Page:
Comic books have always been slightly disreputable, and Witchblade along with similar titles such as Vampirella and Lady Death unquestionably took advantage of the media’s lowbrow reputation. This is not a criticism from me btw. Over the years, the character has become iconic and (dare I say it) beloved around the world. She appeared on television in 2001 and even made the transition to anime in 2006.

Witchblade: Talons was a tie-in novel written specifically to supplement the TV series, but DeChancie doesn’t let himself get derailed by continuity minutia. Detective Pezzini wore her Witchblade gauntlet, she seemed comfortable with it, and characters (old and new) coexisted without a hitch. There’s no origin story to speak of, but the supernatural tenor of the comic book series was preserved.

Pezzini finds herself in a sticky situation involving a “magical” supercomputer, a werewolf, a “mahjong dragon,” a supernatural assassin, a Romanian crime boss and a bunch of religious zealots from an alternative dimension. Vlad Tepys (the Impaler himself) even shows up for some decapitating fun.

The whole thing is silly and beyond criticism. True believers will be happy to discover that Witchblade retains her bad girl charm in prose format (Pezzini even briefly considers launching a personal website with nude pictures of herself). The details of her ongoing story, however, are rendered inconsequential. But that’s okay. Nobody ever bought a Witchblade comic for the story.

[Witchblade: Talons / By John DeChancie / First Printing: January 2002 / ISBN: 9780743435017]

Kaiju Canon

opreddragon-2It’s 1964 and Earth is heading toward a large-scale daikaiju extinction event in author Ryan George Collins’s enjoyable first novel. Dinosaurs, reptiles (not dinosaurs), sea monsters and insects have all united to “enact some Old Testament wrath” on mankind.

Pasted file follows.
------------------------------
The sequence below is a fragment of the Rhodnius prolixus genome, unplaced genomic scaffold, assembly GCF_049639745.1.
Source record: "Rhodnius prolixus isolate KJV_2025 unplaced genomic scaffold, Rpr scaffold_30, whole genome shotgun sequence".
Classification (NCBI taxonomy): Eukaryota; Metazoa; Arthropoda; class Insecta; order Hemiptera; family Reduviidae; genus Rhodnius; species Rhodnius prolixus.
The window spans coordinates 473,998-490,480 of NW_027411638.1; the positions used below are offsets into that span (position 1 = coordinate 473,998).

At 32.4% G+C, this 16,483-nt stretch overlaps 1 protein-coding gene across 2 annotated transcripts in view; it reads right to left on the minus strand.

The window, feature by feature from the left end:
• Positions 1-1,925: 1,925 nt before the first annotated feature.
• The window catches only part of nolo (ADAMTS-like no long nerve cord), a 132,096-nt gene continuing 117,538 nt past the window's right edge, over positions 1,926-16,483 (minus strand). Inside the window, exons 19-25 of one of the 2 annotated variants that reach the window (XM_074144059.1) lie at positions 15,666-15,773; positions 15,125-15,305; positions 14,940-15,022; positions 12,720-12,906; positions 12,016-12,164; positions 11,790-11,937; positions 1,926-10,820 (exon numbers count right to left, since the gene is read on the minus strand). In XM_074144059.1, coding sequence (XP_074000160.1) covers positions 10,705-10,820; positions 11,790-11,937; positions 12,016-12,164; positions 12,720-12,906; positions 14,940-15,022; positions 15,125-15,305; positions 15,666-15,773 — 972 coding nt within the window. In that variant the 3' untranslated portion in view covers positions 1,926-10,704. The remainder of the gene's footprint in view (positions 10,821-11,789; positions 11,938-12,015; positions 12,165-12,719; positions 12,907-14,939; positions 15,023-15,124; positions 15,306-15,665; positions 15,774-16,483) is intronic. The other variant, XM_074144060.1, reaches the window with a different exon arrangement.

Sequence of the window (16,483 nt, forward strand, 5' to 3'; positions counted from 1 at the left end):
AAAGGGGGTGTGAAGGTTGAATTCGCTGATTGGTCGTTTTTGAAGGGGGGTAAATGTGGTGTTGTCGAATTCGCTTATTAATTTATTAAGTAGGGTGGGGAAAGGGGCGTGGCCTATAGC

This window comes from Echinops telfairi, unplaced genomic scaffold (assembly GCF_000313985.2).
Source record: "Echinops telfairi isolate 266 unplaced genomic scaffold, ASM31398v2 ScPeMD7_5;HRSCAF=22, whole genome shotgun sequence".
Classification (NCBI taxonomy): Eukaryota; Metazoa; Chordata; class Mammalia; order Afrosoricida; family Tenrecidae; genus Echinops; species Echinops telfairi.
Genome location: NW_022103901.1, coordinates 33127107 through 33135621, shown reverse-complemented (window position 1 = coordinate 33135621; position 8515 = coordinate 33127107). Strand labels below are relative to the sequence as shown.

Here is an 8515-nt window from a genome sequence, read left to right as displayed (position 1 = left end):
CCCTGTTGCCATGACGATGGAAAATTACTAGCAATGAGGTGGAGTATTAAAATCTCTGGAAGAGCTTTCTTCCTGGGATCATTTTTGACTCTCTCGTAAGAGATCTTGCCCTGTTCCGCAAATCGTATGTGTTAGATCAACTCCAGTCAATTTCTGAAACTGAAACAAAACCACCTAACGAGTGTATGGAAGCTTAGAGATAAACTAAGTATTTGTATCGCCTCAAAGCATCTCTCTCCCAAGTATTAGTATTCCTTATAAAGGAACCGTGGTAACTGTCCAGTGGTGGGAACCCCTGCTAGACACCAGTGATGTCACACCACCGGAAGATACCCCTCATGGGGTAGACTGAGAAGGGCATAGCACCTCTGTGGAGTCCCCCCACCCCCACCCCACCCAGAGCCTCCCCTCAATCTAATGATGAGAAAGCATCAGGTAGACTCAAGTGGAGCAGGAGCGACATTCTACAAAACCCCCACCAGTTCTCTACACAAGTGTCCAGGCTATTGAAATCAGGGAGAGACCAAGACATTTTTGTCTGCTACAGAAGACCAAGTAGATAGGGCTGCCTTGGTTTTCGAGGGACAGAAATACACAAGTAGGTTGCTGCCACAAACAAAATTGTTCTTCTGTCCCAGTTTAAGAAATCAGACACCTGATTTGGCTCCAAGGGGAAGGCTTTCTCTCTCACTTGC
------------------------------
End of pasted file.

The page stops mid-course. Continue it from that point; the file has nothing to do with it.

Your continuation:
These “large strange beasts” have been around since the beginning of time and they most likely will be here at the end of it. And guess what? They don’t particularly like the fact that they no longer rule the world. Now operating under a loose confederacy, they’re eager to wipe humanity off the map. As it turns out, resistance to change isn’t a trait exclusive to men. Monsters don’t like it either.

When these giant creatures shamble toward Japan or Chile (!), the first responders are a highly specialized covert action team. Operation Red Dragon is an international paramilitary unit that was forged during WWII and tasked with keeping kaiju activity under wraps.

On the agency’s payroll are two genetically engineered super soldiers: Gen. Ishiro Tsujimori, who is able to conduct, generate and unleash electrical energy, and Special Agent X, the world’s only human cyborg. Also available for duty is C.I.G.O.R. (not cigar), a 26-feet-tall cybernetically integrated giant ornithology robot thingy, and a human yokai named Chakra. They’re the monsters protecting mankind from the monsters who want to destroy it.

So far, so good. Operation Red Dragon is the first volume of a planned Daikaiju Wars series, and it dutifully introduces a riot of monsters and superheroes and establishes the alliances that will propel upcoming sequels, Even though it’s a thin book, there’s plenty of retro tokusatsu action to keep readers (like me) happy.

Be forewarned, however. There’s a smattering of religious jibber jabber sprinkled throughout this book. Certainly many writers have used Biblical allegory to magnify their monster narratives over the years. But author Collins needs to be careful. His writing isn’t exactly subtle. “Maybe some humility before God is what mankind needs,” he says bluntly at one point. For goodness sakes, he even anoints a prophet by the end of the book. Hopefully Collins will steer clear of turning his Daikaiju War into a Daikaiju Holy War.

[Operation Red Dragon / By Ryan George Collins / First Printing: April 2018 / ISBN: 9781925711790]